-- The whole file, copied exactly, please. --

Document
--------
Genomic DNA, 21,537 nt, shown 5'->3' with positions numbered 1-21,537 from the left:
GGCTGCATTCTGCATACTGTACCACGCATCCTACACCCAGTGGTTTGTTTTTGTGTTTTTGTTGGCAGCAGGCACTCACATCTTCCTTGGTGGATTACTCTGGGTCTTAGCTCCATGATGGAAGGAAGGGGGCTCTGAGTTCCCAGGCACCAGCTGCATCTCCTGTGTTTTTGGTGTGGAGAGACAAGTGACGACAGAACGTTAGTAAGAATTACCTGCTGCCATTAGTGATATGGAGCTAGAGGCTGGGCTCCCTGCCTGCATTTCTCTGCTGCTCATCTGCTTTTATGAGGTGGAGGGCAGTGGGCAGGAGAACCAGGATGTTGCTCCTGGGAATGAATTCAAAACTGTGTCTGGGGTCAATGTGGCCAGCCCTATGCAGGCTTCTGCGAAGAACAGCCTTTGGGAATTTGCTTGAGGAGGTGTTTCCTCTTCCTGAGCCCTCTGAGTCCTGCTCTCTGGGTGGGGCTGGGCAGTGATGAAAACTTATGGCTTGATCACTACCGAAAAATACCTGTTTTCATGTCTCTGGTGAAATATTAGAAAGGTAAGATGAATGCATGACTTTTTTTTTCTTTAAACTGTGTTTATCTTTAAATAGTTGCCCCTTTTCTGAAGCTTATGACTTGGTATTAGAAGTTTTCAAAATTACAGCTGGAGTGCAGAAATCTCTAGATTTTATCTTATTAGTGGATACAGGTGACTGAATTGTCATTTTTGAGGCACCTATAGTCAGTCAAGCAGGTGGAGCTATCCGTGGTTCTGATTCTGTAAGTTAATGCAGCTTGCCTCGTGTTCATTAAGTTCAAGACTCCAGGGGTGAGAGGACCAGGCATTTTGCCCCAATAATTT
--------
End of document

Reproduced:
Genomic DNA, 21,537 nt, shown 5'->3' with positions numbered 1-21,537 from the left:
GGCTGCATTCTGCATACTGTACCACGCATCCTACACCCAGTGGTTTGTTTTTGTGTTTTTGTTGGCAGCAGGCACTCACATCTTCCTTGGTGGATTACTCTGGGTCTTAGCTCCATGATGGAAGGAAGGGGGCTCTGAGTTCCCAGGCACCAGCTGCATCTCCTGTGTTTTTGGTGTGGAGAGACAAGTGACGACAGAACGTTAGTAAGAATTACCTGCTGCCATTAGTGATATGGAGCTAGAGGCTGGGCTCCCTGCCTGCATTTCTCTGCTGCTCATCTGCTTTTATGAGGTGGAGGGCAGTGGGCAGGAGAACCAGGATGTTGCTCCTGGGAATGAATTCAAAACTGTGTCTGGGGTCAATGTGGCCAGCCCTATGCAGGCTTCTGCGAAGAACAGCCTTTGGGAATTTGCTTGAGGAGGTGTTTCCTCTTCCTGAGCCCTCTGAGTCCTGCTCTCTGGGTGGGGCTGGGCAGTGATGAAAACTTATGGCTTGATCACTACCGAAAAATACCTGTTTTCATGTCTCTGGTGAAATATTAGAAAGGTAAGATGAATGCATGACTTTTTTTTTCTTTAAACTGTGTTTATCTTTAAATAGTTGCCCCTTTTCTGAAGCTTATGACTTGGTATTAGAAGTTTTCAAAATTACAGCTGGAGTGCAGAAATCTCTAGATTTTATCTTATTAGTGGATACAGGTGACTGAATTGTCATTTTTGAGGCACCTATAGTCAGTCAAGCAGGTGGAGCTATCCGTGGTTCTGATTCTGTAAGTTAATGCAGCTTGCCTCGTGTTCATTAAGTTCAAGACTCCAGGGGTGAGAGGACCAGGCATTTTGCCCCAATAATTT